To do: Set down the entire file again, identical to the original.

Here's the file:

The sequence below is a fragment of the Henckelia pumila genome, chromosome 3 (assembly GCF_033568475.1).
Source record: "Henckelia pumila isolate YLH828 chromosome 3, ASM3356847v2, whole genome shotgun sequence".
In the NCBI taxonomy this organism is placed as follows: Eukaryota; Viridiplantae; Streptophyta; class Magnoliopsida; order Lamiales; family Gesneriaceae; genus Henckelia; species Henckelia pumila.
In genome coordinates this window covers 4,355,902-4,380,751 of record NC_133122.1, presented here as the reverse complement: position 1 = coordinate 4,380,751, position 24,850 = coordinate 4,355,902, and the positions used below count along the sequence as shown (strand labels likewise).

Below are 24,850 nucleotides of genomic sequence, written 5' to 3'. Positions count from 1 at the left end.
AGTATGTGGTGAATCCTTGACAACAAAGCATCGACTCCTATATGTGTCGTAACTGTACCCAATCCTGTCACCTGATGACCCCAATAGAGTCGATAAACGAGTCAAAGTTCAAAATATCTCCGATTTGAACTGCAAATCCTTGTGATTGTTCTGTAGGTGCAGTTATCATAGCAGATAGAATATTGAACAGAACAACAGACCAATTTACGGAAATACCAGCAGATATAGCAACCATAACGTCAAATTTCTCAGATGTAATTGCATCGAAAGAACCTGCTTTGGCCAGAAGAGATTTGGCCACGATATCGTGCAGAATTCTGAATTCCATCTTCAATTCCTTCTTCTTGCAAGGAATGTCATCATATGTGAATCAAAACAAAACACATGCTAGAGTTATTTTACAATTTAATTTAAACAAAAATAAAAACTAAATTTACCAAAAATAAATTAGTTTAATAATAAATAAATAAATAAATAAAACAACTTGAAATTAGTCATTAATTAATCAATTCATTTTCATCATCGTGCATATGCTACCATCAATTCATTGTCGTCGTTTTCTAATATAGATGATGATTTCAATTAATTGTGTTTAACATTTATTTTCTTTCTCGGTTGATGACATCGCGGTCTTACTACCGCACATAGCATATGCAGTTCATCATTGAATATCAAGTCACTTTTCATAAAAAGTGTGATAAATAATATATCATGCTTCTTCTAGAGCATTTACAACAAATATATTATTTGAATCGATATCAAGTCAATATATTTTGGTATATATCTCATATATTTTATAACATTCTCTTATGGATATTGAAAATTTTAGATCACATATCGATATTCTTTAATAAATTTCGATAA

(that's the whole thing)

The sequence below is a fragment of the Henckelia pumila genome, chromosome 3 (assembly GCF_033568475.1).
Source record: "Henckelia pumila isolate YLH828 chromosome 3, ASM3356847v2, whole genome shotgun sequence".
In the NCBI taxonomy this organism is placed as follows: Eukaryota; Viridiplantae; Streptophyta; class Magnoliopsida; order Lamiales; family Gesneriaceae; genus Henckelia; species Henckelia pumila.
In genome coordinates this window covers 4,355,902-4,380,751 of record NC_133122.1, presented here as the reverse complement: position 1 = coordinate 4,380,751, position 24,850 = coordinate 4,355,902, and the positions used below count along the sequence as shown (strand labels likewise).

Below are 24,850 nucleotides of genomic sequence, written 5' to 3'. Positions count from 1 at the left end.
AGTATGTGGTGAATCCTTGACAACAAAGCATCGACTCCTATATGTGTCGTAACTGTACCCAATCCTGTCACCTGATGACCCCAATAGAGTCGATAAACGAGTCAAAGTTCAAAATATCTCCGATTTGAACTGCAAATCCTTGTGATTGTTCTGTAGGTGCAGTTATCATAGCAGATAGAATATTGAACAGAACAACAGACCAATTTACGGAAATACCAGCAGATATAGCAACCATAACGTCAAATTTCTCAGATGTAATTGCATCGAAAGAACCTGCTTTGGCCAGAAGAGATTTGGCCACGATATCGTGCAGAATTCTGAATTCCATCTTCAATTCCTTCTTCTTGCAAGGAATGTCATCATATGTGAATCAAAACAAAACACATGCTAGAGTTATTTTACAATTTAATTTAAACAAAAATAAAAACTAAATTTACCAAAAATAAATTAGTTTAATAATAAATAAATAAATAAATAAAACAACTTGAAATTAGTCATTAATTAATCAATTCATTTTCATCATCGTGCATATGCTACCATCAATTCATTGTCGTCGTTTTCTAATATAGATGATGATTTCAATTAATTGTGTTTAACATTTATTTTCTTTCTCGGTTGATGACATCGCGGTCTTACTACCGCACATAGCATATGCAGTTCATCATTGAATATCAAGTCACTTTTCATAAAAAGTGTGATAAATAATATATCATGCTTCTTCTAGAGCATTTACAACAAATATATTATTTGAATCGATATCAAGTCAATATATTTTGGTATATATCTCATATATTTTATAACATTCTCTTATGGATATTGAAAATTTTAGATCACATATCGATATTCTTTAATAAATTTCGATAA